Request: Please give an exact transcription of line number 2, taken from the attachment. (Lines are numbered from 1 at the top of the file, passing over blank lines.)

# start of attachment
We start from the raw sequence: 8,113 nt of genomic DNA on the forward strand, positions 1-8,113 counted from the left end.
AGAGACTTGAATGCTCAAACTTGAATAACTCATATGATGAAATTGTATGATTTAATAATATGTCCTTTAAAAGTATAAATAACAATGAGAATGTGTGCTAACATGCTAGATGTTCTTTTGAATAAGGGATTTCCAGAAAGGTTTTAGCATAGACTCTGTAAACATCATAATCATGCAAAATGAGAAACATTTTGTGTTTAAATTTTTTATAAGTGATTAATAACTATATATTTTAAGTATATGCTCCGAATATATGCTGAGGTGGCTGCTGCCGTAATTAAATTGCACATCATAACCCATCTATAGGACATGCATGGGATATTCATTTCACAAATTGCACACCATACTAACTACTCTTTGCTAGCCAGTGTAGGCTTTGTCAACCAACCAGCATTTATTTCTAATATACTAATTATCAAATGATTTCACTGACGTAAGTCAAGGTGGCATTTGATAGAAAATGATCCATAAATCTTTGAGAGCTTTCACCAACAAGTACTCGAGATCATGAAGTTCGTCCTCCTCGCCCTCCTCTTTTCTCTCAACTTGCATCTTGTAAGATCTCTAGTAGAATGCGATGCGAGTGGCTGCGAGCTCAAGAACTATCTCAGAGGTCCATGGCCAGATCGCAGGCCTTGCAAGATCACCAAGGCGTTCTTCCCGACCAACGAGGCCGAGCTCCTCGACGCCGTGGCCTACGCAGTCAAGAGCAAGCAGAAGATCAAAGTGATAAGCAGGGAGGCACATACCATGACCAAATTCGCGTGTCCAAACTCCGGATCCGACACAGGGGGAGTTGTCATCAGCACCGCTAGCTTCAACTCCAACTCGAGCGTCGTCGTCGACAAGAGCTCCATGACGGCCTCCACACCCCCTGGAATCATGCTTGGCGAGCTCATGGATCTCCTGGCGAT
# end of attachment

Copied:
AGAGACTTGAATGCTCAAACTTGAATAACTCATATGATGAAATTGTATGATTTAATAATATGTCCTTTAAAAGTATAAATAACAATGAGAATGTGTGCTAACATGCTAGATGTTCTTTTGAATAAGGGATTTCCAGAAAGGTTTTAGCATAGACTCTGTAAACATCATAATCATGCAAAATGAGAAACATTTTGTGTTTAAATTTTTTATAAGTGATTAATAACTATATATTTTAAGTATATGCTCCGAATATATGCTGAGGTGGCTGCTGCCGTAATTAAATTGCACATCATAACCCATCTATAGGACATGCATGGGATATTCATTTCACAAATTGCACACCATACTAACTACTCTTTGCTAGCCAGTGTAGGCTTTGTCAACCAACCAGCATTTATTTCTAATATACTAATTATCAAATGATTTCACTGACGTAAGTCAAGGTGGCATTTGATAGAAAATGATCCATAAATCTTTGAGAGCTTTCACCAACAAGTACTCGAGATCATGAAGTTCGTCCTCCTCGCCCTCCTCTTTTCTCTCAACTTGCATCTTGTAAGATCTCTAGTAGAATGCGATGCGAGTGGCTGCGAGCTCAAGAACTATCTCAGAGGTCCATGGCCAGATCGCAGGCCTTGCAAGATCACCAAGGCGTTCTTCCCGACCAACGAGGCCGAGCTCCTCGACGCCGTGGCCTACGCAGTCAAGAGCAAGCAGAAGATCAAAGTGATAAGCAGGGAGGCACATACCATGACCAAATTCGCGTGTCCAAACTCCGGATCCGACACAGGGGGAGTTGTCATCAGCACCGCTAGCTTCAACTCCAACTCGAGCGTCGTCGTCGACAAGAGCTCCATGACGGCCTCCACACCCCCTGGAATCATGCTTGGCGAGCTCATGGATCTCCTGGCGAT